Inflation in the US has not “turned the corner yet” and it is too early for the Federal Reserve to declare victory in its fight against soaring prices, a top IMF official has warned.
In an interview with the Financial Times Gita Gopinath, the fund’s second-in-command, urged the US central bank to press ahead with rate rises this year despite a recent moderation in headline inflation following one of the most aggressive tightening campaigns in the Fed’s history.
“If you see the indicators in the labour market and if you look at very sticky components of inflation like services inflation, I think it’s clear that we haven’t turned the corner yet on inflation,” she said, adding that the fund’s advice to the Fed was to “stay the course”.
The comments from the fund’s deputy managing director come after a flurry of data suggested inflation in the US, Europe and other economies might have peaked, as energy prices fall from recent highs and the cost of goods such as home appliances and used cars starts to decline.
Chief among Ms Gopinath’s concerns is the continued resilience of the US labour market, which on average is adding roughly 400,000 jobs each month. The unemployment rate still hovers near historic lows and an acute worker shortage has helped to push wage increases to a level that is far too high for the Fed to hit its 2 per cent inflation target.
Ms Gopinath said it was “important” for the central bank to “maintain restrictive monetary policy” until there was a “very definite, durable decline in inflation” that was evident in wages and sectors not related to food or energy.
Despite fears among some economists and leftwing politicians that the Fed has already raised rates too aggressively, Ms Gopinath said it was “hard” to argue that officials had tightened too much.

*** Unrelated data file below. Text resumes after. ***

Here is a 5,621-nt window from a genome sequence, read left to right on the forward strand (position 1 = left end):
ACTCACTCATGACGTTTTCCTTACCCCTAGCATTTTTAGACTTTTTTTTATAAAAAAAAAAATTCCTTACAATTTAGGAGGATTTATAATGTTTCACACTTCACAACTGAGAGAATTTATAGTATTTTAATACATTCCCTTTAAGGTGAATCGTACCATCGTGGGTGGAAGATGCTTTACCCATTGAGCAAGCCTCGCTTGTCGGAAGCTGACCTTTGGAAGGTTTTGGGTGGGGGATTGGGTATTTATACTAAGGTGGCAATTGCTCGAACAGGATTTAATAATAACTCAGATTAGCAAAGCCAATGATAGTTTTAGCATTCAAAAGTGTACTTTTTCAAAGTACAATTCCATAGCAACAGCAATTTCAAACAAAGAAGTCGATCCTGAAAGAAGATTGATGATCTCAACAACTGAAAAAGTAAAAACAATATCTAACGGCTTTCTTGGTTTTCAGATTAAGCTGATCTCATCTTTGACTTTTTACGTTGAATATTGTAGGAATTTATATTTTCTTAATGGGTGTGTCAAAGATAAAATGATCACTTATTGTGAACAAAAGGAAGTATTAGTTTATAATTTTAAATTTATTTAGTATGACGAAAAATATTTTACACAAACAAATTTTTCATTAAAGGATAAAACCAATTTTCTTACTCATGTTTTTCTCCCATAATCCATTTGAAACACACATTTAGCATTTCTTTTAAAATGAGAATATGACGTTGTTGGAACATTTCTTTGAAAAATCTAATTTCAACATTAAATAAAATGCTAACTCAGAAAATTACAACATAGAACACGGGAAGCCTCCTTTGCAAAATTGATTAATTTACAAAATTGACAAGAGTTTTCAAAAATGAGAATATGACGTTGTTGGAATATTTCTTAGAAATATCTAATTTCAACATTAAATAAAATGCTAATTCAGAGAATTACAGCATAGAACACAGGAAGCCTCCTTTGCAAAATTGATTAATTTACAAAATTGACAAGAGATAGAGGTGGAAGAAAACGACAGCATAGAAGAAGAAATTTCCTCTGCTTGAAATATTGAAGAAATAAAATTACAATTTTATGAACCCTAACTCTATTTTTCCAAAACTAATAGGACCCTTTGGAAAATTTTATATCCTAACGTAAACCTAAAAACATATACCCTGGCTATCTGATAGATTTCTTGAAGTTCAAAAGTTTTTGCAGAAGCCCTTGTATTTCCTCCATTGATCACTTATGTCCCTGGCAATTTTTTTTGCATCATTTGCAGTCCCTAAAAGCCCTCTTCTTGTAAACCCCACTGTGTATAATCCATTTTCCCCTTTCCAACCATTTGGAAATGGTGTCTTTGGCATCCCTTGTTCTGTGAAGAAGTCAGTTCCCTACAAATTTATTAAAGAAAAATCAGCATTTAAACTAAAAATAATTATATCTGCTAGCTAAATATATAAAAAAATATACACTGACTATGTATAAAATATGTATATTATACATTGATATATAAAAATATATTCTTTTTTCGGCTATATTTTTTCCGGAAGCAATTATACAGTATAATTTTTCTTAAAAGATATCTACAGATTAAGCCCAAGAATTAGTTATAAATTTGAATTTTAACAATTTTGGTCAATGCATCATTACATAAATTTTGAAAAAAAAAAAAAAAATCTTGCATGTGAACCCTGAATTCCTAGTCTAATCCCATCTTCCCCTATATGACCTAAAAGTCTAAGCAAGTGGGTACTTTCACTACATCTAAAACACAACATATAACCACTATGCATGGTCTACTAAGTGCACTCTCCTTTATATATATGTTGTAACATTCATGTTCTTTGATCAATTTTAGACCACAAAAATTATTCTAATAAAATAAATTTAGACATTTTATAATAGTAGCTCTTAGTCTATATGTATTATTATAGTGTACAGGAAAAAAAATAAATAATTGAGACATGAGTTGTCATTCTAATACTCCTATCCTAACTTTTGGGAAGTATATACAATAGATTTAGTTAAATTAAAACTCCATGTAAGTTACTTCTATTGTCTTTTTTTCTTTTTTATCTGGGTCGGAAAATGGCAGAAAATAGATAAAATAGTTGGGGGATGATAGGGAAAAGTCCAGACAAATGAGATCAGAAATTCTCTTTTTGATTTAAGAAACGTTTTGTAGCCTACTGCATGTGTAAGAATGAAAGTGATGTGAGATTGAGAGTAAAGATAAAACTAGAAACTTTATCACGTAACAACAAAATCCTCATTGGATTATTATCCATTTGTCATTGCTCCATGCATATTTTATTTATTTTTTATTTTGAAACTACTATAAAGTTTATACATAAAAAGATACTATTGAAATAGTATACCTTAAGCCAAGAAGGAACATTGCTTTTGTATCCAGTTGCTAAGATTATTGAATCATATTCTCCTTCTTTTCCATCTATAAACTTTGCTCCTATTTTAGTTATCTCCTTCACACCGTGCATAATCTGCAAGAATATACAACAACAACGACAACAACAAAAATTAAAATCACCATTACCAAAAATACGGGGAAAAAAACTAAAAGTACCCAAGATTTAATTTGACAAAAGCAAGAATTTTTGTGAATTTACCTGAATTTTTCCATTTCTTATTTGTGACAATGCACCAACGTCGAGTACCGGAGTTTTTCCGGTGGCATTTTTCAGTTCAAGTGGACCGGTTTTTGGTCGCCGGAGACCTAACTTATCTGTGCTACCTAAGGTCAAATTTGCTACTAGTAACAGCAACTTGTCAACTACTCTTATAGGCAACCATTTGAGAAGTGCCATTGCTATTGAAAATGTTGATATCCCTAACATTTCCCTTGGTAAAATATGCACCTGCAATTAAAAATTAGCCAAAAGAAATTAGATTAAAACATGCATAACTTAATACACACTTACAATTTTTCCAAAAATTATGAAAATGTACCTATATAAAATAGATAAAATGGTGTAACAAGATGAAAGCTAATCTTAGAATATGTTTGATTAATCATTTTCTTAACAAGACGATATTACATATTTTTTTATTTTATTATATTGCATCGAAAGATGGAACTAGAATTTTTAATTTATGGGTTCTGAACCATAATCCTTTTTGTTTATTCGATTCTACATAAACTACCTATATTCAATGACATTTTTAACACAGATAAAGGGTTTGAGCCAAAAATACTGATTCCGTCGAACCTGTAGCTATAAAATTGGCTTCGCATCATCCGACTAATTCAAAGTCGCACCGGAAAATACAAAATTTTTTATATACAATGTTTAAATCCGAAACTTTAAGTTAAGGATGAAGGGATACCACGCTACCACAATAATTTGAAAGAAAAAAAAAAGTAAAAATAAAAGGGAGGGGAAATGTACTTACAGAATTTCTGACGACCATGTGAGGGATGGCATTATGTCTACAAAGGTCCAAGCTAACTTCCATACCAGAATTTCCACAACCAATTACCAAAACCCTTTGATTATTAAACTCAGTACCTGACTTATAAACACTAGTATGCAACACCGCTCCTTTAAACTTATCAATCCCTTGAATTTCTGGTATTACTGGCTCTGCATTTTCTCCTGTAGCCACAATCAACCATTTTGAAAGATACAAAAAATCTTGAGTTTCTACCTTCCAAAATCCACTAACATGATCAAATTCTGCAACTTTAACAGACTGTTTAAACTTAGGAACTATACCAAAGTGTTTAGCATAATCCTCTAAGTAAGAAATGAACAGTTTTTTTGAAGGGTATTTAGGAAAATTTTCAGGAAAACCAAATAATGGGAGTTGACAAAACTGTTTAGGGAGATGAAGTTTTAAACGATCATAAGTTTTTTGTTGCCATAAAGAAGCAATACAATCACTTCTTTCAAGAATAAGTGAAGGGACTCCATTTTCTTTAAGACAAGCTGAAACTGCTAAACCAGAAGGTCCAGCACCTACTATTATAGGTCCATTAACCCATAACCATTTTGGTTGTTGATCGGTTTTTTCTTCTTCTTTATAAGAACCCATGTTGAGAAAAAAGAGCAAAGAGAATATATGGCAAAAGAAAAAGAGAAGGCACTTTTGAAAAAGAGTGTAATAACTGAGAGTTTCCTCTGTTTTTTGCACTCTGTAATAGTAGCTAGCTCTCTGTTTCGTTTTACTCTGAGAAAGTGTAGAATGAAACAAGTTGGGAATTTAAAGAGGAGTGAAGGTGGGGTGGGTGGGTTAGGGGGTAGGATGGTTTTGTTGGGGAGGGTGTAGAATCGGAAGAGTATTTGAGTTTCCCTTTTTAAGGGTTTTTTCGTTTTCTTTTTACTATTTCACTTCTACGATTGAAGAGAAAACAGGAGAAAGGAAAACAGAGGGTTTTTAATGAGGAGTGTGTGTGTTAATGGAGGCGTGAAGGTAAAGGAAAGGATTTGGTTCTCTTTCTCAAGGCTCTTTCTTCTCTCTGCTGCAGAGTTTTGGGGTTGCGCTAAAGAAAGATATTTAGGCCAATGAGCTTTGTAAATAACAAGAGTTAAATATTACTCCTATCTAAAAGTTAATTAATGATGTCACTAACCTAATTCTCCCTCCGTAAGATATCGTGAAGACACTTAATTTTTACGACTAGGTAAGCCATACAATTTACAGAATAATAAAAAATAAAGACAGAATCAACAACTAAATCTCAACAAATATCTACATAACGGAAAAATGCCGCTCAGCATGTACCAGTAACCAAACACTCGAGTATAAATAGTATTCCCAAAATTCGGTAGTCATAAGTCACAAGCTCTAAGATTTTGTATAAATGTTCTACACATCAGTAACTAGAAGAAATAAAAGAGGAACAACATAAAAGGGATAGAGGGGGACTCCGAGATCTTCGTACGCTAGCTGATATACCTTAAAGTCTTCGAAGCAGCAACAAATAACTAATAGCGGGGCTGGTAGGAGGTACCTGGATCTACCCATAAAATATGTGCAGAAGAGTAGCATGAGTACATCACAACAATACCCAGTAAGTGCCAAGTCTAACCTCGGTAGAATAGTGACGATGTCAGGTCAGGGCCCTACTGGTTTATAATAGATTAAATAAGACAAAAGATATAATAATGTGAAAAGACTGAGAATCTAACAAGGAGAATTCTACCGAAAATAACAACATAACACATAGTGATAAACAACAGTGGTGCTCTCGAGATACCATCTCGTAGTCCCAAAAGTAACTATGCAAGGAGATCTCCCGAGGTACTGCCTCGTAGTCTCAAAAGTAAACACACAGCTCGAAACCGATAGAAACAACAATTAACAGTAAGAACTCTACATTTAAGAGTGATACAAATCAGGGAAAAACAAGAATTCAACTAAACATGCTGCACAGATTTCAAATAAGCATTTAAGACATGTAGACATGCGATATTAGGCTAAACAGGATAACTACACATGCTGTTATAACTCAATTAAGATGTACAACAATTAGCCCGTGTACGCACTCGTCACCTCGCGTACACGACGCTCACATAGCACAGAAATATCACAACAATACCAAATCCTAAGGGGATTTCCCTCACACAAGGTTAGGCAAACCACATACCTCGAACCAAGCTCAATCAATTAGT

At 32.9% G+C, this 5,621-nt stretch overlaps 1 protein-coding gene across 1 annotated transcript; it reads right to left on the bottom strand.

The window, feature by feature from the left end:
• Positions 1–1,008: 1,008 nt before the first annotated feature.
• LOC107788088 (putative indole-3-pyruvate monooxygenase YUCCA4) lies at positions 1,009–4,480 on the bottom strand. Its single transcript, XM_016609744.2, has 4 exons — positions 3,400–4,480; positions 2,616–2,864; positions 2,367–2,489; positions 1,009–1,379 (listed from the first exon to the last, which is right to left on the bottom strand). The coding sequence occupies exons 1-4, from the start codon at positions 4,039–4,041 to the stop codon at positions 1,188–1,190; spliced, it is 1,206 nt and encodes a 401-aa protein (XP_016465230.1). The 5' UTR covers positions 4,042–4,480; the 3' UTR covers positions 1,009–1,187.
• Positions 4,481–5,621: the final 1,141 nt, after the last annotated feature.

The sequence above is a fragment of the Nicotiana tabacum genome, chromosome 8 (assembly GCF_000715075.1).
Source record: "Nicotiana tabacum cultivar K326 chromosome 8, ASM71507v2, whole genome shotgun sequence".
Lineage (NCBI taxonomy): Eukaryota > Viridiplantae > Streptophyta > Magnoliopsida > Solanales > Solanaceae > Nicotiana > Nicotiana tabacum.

Ms Gopinath backed the Fed’s benchmark rate rising to about 5 per cent and staying there throughout this year, in an effective endorsement of the latest “dot plot” projections from US central bank officials.
Minutes from the Fed’s latest meeting in December, published on Wednesday, showed officials think they must do more to throttle the US economy and stamp out inflation. Policymakers would need to see “substantially more evidence” of easing price pressures before they are confident the situation is under control, according to the account.
Her comments come as the global economy contends with multiple shocks, including an escalation of the war in Ukraine and the abrupt end of China’s zero-Covid policy.
Ms Gopinath said she expects China’s economy to suffer significantly in the near term as it deals with rising hospitalisation and deaths, and warned the slowdown would have a negative impact on global growth. A rebound is possible later this year, however, as Chinese demand recovers, she added.
Kristalina Georgieva, the fund’s managing director, on Sunday said a third of the global economy will be hit by recession this year, including half of the European Union.
The IMF will release new growth forecasts this month but Ms Gopinath said it was too soon to comment on the revisions. There is a “very narrow path” for the US to avoid a recession this year, she added.
Ms Gopinath said she expects monetary tightening in Europe to stretch on for longer than the Fed’s, as officials grapple with the war-induced energy crisis.
“We are looking well into 2024 before we start seeing inflation coming closer to the ECB’s [2 per cent] target,” she said, adding that fiscal support implemented by European governments to tackle the cost of living crisis would prolong the process.
“It’s another challenging year for monetary policy, but it’s a different kind of challenge,” Ms Gopinath said. “The last year was about quickly tightening monetary policy and how far to go. Now for lots of countries, the question is how long to stay on hold.” – Copyright The Financial Times Limited 2023